On The World Post Dr. April Longley Alley offers some useful insights into the conflct that is ravaging Yemen.
The Houthi insurgency has been going on for years, but in recent months has drastically escalated. What was the catalyst for that escalation?
There are a number of reasons for the escalation. Yemen’s transition process started in 2011 and there was a road map to guide the country to reform. While some achievements were made, the process stalled and various political groups failed to come to consensus on two core issues that became real sticking points. The first was the details of pre-election power-sharing agreements, and how exactly to integrate groups like the Houthis into decision-making structures. Then there was also the issue of the the state, particularly the boundaries of federal regions.
When dialogue ended in early 2014, these two unresolved issues continued to fester, corruption continued and the old power structures were left in place. Throughout the three year transition, the Houthis began to take advantage of state weakness and expanded militarily in the absence of political reform.
The government’s removal of the fuel subsidy last summer was a tipping point. The Houthis and their supporters mobilized in and around the capital of Sanaa and eventually began to take over.
This has been described as a sectarian conflict between the Shiite Houthi rebels and Sunni tribes. How accurate is that framing?
At its core this is not a sectarian conflict, this is a political power struggle between various Yemeni actors.
Yemen has a Zaidi community, which practices a version of Shiite Islam. They are the majority in the far north but the minority in the country. Then there is a majority Shafi’i population, who follow a version of Sunni Islam. These communities have intermarried and they pray in each other’s mosques. While some regional divides and divisions in the political economy sometimes overlap with the Zaidi-Shafi’i divides, there’s no history of sectarian conflict in Yemen. To frame it in terms of sectarian conflict is therefore misleading.
At the same time, however, we’re seeing a dangerous development inside of Yemen where increasingly sectarian language is being used to describe the conflict both by regional actors and by Yemenis.
The war is also sometimes described as a proxy war between Iran and Saudi Arabia. How legitimate is that description?
The Houthis do have connections with Iran, and there is some degree of assistance, although the degree is not clear in terms of financial and military assistance.
The more important point is that in particular Saudi Arabia and the Gulf states are increasingly viewing Yemen and the Houthis through the lens of a war between Saudis and Iran. When they look at the Houthis they see an Iranian threat, and that is shaping the conflict dynamics inside of Yemen.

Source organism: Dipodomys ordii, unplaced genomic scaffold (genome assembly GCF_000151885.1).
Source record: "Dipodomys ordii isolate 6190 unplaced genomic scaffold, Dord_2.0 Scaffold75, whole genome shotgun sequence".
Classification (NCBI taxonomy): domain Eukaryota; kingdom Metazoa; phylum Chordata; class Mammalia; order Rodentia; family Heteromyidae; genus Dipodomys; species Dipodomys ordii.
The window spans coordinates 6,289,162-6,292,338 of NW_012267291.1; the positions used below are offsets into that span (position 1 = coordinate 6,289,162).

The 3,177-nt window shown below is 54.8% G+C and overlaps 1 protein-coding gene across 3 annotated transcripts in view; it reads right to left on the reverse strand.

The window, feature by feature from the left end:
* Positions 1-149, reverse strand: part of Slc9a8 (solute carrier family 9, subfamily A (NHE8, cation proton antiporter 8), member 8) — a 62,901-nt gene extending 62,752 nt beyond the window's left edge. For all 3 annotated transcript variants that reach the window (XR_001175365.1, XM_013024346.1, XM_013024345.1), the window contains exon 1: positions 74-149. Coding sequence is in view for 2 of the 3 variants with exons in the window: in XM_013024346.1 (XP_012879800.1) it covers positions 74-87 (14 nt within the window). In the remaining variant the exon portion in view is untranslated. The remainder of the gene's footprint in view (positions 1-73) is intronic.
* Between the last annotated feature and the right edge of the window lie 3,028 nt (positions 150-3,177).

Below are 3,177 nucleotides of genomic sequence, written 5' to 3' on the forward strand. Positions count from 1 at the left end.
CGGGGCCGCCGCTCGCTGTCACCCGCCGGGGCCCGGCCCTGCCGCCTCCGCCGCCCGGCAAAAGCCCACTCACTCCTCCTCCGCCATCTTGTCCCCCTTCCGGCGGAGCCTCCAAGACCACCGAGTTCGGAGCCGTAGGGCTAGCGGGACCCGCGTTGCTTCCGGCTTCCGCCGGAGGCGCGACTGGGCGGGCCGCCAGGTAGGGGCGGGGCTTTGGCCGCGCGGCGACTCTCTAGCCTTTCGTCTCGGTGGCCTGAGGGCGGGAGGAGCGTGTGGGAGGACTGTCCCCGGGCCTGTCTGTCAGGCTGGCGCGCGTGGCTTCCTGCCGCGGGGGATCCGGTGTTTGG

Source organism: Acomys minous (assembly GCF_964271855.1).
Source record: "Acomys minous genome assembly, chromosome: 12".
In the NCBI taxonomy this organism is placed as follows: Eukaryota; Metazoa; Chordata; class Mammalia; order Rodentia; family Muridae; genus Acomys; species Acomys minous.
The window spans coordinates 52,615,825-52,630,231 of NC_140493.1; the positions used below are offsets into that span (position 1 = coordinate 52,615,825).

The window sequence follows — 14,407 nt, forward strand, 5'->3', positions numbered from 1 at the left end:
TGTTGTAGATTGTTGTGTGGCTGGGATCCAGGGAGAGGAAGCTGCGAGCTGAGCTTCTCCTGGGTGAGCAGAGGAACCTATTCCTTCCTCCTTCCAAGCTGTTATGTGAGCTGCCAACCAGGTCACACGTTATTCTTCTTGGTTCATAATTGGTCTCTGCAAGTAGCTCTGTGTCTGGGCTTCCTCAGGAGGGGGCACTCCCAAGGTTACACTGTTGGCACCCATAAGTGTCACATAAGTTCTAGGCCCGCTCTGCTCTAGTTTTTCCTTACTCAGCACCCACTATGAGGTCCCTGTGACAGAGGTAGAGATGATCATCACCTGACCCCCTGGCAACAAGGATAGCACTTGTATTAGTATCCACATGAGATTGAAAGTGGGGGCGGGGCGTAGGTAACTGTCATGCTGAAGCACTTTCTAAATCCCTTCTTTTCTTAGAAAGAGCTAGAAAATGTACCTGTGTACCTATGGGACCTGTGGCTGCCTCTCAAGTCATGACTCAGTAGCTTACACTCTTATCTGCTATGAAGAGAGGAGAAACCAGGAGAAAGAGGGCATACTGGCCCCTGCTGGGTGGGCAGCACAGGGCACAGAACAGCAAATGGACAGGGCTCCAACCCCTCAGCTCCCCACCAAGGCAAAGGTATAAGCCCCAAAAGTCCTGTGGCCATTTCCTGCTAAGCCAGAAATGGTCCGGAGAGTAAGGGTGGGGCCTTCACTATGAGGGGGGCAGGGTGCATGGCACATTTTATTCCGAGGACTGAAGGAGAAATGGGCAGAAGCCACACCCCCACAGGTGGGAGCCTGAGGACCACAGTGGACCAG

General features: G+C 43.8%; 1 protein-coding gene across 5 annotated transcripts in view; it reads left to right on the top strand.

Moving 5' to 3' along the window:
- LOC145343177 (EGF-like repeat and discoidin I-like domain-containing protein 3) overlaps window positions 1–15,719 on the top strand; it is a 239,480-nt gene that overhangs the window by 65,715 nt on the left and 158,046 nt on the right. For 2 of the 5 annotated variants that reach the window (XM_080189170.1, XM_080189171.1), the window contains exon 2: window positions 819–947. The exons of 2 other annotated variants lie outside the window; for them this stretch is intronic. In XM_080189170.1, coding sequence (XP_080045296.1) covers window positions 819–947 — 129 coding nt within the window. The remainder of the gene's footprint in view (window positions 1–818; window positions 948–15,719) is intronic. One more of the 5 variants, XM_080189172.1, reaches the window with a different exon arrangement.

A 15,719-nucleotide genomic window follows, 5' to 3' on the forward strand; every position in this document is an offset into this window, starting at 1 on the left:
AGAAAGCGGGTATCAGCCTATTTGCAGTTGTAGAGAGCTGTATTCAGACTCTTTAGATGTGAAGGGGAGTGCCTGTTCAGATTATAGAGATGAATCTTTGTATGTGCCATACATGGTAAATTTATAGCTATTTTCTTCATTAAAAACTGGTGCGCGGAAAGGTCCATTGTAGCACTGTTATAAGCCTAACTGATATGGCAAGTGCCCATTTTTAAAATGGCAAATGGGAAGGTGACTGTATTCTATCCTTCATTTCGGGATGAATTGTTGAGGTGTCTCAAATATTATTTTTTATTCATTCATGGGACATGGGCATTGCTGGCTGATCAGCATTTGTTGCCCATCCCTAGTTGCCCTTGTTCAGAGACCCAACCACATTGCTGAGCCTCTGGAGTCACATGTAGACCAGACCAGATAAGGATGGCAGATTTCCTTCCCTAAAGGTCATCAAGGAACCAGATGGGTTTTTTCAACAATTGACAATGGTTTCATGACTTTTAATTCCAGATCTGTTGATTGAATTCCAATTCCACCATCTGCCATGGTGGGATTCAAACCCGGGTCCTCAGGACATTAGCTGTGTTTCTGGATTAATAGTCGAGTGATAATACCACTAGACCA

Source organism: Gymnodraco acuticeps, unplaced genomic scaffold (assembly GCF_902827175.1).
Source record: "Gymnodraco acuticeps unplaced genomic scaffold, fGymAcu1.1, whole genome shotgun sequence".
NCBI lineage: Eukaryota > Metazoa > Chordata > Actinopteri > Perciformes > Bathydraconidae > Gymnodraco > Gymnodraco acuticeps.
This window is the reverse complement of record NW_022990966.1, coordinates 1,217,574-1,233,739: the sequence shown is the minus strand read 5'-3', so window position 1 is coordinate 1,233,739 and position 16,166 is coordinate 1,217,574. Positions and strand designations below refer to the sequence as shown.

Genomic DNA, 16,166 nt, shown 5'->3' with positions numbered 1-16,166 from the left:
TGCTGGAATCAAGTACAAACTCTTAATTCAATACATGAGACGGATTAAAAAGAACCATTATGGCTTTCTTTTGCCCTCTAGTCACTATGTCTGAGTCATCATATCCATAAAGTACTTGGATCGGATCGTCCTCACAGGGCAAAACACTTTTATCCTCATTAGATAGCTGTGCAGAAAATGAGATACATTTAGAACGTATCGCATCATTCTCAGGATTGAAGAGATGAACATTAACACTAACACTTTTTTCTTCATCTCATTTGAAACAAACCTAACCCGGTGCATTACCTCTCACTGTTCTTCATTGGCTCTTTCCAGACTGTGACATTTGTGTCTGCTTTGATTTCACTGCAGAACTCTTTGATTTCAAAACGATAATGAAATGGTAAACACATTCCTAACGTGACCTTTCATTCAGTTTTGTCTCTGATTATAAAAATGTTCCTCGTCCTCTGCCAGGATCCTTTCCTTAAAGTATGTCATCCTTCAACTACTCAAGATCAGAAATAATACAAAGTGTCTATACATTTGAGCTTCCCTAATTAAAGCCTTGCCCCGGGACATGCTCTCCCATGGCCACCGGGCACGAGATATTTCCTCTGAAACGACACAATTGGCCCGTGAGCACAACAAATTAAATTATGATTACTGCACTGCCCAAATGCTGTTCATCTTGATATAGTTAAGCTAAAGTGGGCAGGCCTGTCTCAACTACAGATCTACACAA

The Houthis, to be fair, have given their neighbors good reason for concern by their rhetoric and by their actions. For instance, the Houthis have taken a symbolic step of opening flights with Tehran and they also sent a high-level delegation to Iran to ask for assistance and economic development. In some ways it seems to be becoming a self-fulfilling prophecy.
How does former President Ali Abdullah Saleh factor into the crisis?
Ali Abdullah Saleh is still a critical player in Yemen’s local power struggle. For example, he tacitly aligned with the Houthis as they advanced in the north in 2014. This alliance was not because of ideological affiliation or because this has an enduring shelf life politically, but at that point they were struggling against common enemies.
Saleh doesn’t have an army, but this is someone who after 33 years of power has tremendous influence and deep networks within the army, the air force, security services and the tribal confederations in the north. As the Houthis have expanded south, their support base has become more diluted and they’ve relied more on the supporters of Saleh.
What is the endgame for Saleh?
Saleh is probably driven by a number of factors and we know that he never had intentions of giving up politics. Certainly it’s fair to say he would like his son to have a prominent role in politics moving forward, possibly as president through elections.
What kind of humanitarian crisis can we expect the fighting will leave behind beyond what we’ve already seen?
Yemen is a country that even before this current conflict was moving towards a humanitarian crisis.
It’s a country that is 90 percent dependent on imports for its food and it’s already running out of water in critical cities.
It’s already facing a hunger and malnutrition crisis throughout the country, and this fighting is obviously only accelerating the crisis in an acute and alarming way. The airstrikes have targeted critical infrastructure for the movement of goods and have also targeted electrical plants.
What possible outcomes do you see for the conflict?
A crucial question is what the political endgame is from the Saudi side. At this point, there isn’t a clear and viable exit strategy and it could drag on for quite a long time. This could be the beginning of a long and bloody conflict in Yemen that continues to draw in regional actors and exacerbate human suffering.
There is no military solution to the problem inside of Yemen. There’s no single group that stands out as a clear winner. The country is deeply divided politically, so no group can solidify their writ over the entire country at this point.
The Saudi intervention, unless there is real thought to a clear political end-state, is likely to lead to prolonged violence and instability.
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